The Blasphemy of GREAT WORK
Mountains should be climbed with as little effort as possible and without desire. The reality of your own nature should determine the speed. If you become restless, speed up. If you become winded, slow down. You climb the mountain in an equilibrium between restlessness and exhaustion. Then, when you are no longer thinking ahead, each footstep isn’t just a means to an an end but a unique event in itself. This leaf has jagged edges. This rock looks loose. From this place the snow is less visible, even though closer. These are things you should notice anyway. To live only for some future goal is shallow. It’s the sides of the mountain that sustain life, not the top. Here’s where things grow. ~ Robert M. Pirsig, Zen and the Art of Motorcycle Maintenance.
Don’t get me wrong, I think great work is, well…great. I appreciated how my social media buddy and former Slacker Manager blog partner, Phil Gerbyshak, wrote a book on Make it Great. It is inspiring to see companies win Great Places to Work awards. Michael Bungay Stainer, a man whose work I admire and who joined me for a beer and conversation in Toronto, is devoted to helping “people, teams and organizations do less Good Work and more Great Work.” Jim Collins in Good to Great: Why Some Companies Make the Leap and Others Don’t offers us a blueprint to move from good to great. As I was writing this I just received a review copy of a new book, Great Days at Work by Suzanne Hazelton. I have only looked at the cover so far but it looks great.
So this all seems great, but…
Call me vanilla, or meat and potatoes if you must, but I am fatiguing on great while getting increasingly enamored with good people doing good work in good organizations.
Good work isn’t nirvana and it isn’t perfect but it seems honest and attainable. To me, it is less about ideal and more about real. It removes a sense of unattainable striving and accepts the difficulties and challenges inherent in completing tasks and working with so many different people. Good work is sustainable while great work is only touched for short periods of time.
Good work is not hype or hyperbole. It is a fusion of gumption, and determination. It is a bit like running into a stiff headwind. You may not be making a great time but you persevere and you finish and you know you “did good.”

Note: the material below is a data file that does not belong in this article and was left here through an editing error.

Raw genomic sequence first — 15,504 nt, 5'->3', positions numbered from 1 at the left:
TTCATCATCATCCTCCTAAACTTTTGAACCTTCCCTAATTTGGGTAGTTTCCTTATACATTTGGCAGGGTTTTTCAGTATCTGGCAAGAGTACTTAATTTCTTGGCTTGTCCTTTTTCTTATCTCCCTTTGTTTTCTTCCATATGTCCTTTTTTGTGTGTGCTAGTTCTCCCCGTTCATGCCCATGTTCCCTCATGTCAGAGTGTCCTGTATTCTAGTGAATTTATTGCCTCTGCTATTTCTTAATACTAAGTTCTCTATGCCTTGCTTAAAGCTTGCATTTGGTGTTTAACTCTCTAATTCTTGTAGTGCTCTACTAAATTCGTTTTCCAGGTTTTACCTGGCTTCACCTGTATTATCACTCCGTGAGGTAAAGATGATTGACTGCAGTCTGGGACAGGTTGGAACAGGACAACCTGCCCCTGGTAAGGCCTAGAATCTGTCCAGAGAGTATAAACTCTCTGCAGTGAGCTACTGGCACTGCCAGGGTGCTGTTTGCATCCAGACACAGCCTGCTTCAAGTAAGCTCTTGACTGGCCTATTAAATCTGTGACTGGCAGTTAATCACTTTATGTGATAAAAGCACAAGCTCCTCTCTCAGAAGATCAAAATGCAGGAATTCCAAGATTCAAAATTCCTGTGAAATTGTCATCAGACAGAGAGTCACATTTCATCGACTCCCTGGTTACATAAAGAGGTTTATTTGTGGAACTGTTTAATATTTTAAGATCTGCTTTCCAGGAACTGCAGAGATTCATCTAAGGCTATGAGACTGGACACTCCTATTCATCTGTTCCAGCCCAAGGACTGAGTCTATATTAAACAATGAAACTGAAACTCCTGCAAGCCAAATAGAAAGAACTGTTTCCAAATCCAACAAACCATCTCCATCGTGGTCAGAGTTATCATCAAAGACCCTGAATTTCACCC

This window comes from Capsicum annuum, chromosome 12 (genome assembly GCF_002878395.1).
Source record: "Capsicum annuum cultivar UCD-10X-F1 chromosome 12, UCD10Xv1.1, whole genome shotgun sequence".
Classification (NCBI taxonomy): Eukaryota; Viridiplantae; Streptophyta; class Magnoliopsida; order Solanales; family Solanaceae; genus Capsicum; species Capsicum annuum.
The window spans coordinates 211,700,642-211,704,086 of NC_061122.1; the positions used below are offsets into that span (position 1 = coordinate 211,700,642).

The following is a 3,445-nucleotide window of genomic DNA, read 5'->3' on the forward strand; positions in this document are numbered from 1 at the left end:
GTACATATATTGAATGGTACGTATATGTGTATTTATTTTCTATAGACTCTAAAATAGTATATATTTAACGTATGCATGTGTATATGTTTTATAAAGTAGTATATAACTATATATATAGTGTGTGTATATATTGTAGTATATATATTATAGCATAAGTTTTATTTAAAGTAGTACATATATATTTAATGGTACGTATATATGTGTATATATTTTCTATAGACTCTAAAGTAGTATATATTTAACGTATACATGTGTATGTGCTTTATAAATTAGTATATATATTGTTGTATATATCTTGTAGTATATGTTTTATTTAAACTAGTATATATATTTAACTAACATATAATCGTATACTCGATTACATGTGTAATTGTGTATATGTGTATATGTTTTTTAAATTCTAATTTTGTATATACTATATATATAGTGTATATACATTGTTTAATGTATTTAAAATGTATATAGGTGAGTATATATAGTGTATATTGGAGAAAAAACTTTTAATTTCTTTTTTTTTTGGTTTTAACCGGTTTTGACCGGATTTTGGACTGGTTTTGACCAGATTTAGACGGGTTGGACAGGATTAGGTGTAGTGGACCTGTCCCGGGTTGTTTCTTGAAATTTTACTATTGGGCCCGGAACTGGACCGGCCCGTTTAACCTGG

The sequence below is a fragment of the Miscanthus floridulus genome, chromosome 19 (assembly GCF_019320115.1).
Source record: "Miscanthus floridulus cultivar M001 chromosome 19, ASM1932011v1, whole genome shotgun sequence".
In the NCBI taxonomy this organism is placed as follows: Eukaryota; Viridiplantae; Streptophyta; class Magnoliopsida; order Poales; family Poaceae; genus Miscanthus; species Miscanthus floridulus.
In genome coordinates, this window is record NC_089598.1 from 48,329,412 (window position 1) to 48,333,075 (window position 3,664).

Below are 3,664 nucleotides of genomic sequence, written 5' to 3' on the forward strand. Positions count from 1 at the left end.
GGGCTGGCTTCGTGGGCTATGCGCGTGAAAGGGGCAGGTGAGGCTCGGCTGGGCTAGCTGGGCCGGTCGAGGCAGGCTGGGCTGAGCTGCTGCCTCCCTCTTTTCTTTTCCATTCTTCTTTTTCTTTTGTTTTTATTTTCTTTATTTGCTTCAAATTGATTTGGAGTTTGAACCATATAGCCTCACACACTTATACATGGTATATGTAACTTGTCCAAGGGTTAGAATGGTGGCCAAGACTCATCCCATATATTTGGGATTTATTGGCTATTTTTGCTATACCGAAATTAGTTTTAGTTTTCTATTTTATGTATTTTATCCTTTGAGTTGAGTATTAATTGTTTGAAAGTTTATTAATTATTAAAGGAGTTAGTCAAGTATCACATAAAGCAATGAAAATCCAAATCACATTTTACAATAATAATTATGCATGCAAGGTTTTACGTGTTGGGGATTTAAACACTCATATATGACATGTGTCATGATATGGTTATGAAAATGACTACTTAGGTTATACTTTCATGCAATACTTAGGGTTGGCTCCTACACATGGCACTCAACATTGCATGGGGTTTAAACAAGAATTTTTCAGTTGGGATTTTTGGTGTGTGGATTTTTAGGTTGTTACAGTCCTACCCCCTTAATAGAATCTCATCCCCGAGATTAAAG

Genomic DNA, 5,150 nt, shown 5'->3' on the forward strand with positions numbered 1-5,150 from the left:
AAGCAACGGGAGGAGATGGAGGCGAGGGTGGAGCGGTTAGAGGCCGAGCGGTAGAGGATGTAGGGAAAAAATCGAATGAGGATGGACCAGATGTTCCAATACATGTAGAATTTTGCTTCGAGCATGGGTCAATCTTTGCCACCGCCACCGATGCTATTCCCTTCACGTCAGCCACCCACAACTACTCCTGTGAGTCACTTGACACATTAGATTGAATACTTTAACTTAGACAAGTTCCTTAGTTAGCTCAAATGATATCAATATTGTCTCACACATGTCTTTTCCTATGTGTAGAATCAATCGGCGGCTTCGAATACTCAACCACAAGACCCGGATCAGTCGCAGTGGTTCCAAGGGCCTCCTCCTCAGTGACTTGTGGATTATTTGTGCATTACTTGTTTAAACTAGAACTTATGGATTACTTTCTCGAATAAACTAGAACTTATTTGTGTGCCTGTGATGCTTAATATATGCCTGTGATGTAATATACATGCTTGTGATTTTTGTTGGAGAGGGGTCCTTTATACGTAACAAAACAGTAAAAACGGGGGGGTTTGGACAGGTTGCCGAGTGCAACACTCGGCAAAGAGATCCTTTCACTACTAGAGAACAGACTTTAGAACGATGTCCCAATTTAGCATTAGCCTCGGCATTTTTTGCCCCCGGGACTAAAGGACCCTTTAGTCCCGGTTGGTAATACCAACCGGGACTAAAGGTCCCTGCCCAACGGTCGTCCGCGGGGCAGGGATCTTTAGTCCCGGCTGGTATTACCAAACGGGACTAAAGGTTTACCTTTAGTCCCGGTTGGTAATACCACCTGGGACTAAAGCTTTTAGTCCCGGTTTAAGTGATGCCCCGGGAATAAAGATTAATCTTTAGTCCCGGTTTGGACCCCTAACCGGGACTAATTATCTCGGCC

Good work embraces both bad and good days but in good work the good days outnumber the bad days by 3 to 1. Maybe Monday should just be taken out of the weekly work mix and be considered as a starter day for the week. I know this is a blasphemy for all the prophets of Make Monday Great but I am a bit of a late Tuesday morning around 10:30 a.m. type of guy. I find it liberating to let myself have one bad day of work each week.
In good work, it is okay to fumble fall and fail. You work to recover the fumble, pick yourself up after the fall, and try not to fail in the same way again. I like the Japanese proverb: Fall down seven times, stand up eight.
Good work weaves together grit with sh*t yet at the end of the day work doesn’t stink and you know you did a good job.
In good work you can’t wait to see some people and other people just weigh on you.
As you do good work you will find your engagement fluctuates ten times a day but overall averages at a solid 7.5 out of 10.
Good work fulfills a purpose without the necessity of missionary zeal or a corporate song. Good work is not mean — rather, veins of meaning streak through the day offering us a genuine why to work.
When I do good work, I don’t need to reach for the moon. I just need to reach out and help a coworker.
I don’t need to be a frosted flake Tony the Tiger of work going around growling, “GGRRRRREAT!” Kellogg’s once sent Tony to our home for a free breakfast with my children and a bunch of the neighborhood children. It was a warm summer day and they guy wearing the tiger suit kept overheating because the fan in his tiger head was not working. The lesson here: be careful about always being great because you might overheat your brain.
I know good does not sell while great gives us hope, inspiration, and a high standard. But this hope, inspiration, and high standard may be sowing the seeds of discouragement and disengagement.
To slightly modify M. Scott Peck’s beginning line in The Road Less Traveled, work is difficult. I am reminded of a line Elisabeth Kübler-Ross said in response to the psychological movement of many years ago called, I’m OK, You’re OK. She said, “I’m not OK, you’re not OK, and that is OK.” I think good work is OK.
At this stage of my career, good is good enough. I don’t need to take Jim Collins’ leap. Good feels human. Good feels attainable. Good feels significant. Good feels real. And that’s good for me. I hope you have a good day at work today.
David Zinger is an expert global employee engagement speaker and consultant who uses the pyramid of employee engagement to help leaders, managers, and organizations create good engagement.